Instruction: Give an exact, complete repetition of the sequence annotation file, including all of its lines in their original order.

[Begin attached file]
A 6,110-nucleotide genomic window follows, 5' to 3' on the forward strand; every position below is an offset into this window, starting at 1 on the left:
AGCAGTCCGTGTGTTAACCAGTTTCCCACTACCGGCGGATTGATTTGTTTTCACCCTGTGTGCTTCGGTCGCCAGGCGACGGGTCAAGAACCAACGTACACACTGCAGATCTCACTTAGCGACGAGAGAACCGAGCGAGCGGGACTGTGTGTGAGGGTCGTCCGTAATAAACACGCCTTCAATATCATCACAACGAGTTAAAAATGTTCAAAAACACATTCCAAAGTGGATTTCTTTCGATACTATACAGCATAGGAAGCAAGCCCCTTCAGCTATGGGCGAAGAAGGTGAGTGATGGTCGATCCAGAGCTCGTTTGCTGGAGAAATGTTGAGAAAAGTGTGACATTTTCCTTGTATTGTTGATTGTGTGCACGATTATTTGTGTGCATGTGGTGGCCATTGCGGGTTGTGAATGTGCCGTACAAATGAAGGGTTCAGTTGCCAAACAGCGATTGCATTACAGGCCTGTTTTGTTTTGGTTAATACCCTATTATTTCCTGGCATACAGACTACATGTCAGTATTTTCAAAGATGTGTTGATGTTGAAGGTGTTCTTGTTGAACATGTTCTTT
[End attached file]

A 6,110-nucleotide genomic window follows, 5' to 3' on the forward strand; every position below is an offset into this window, starting at 1 on the left:
AGCAGTCCGTGTGTTAACCAGTTTCCCACTACCGGCGGATTGATTTGTTTTCACCCTGTGTGCTTCGGTCGCCAGGCGACGGGTCAAGAACCAACGTACACACTGCAGATCTCACTTAGCGACGAGAGAACCGAGCGAGCGGGACTGTGTGTGAGGGTCGTCCGTAATAAACACGCCTTCAATATCATCACAACGAGTTAAAAATGTTCAAAAACACATTCCAAAGTGGATTTCTTTCGATACTATACAGCATAGGAAGCAAGCCCCTTCAGCTATGGGCGAAGAAGGTGAGTGATGGTCGATCCAGAGCTCGTTTGCTGGAGAAATGTTGAGAAAAGTGTGACATTTTCCTTGTATTGTTGATTGTGTGCACGATTATTTGTGTGCATGTGGTGGCCATTGCGGGTTGTGAATGTGCCGTACAAATGAAGGGTTCAGTTGCCAAACAGCGATTGCATTACAGGCCTGTTTTGTTTTGGTTAATACCCTATTATTTCCTGGCATACAGACTACATGTCAGTATTTTCAAAGATGTGTTGATGTTGAAGGTGTTCTTGTTGAACATGTTCTTT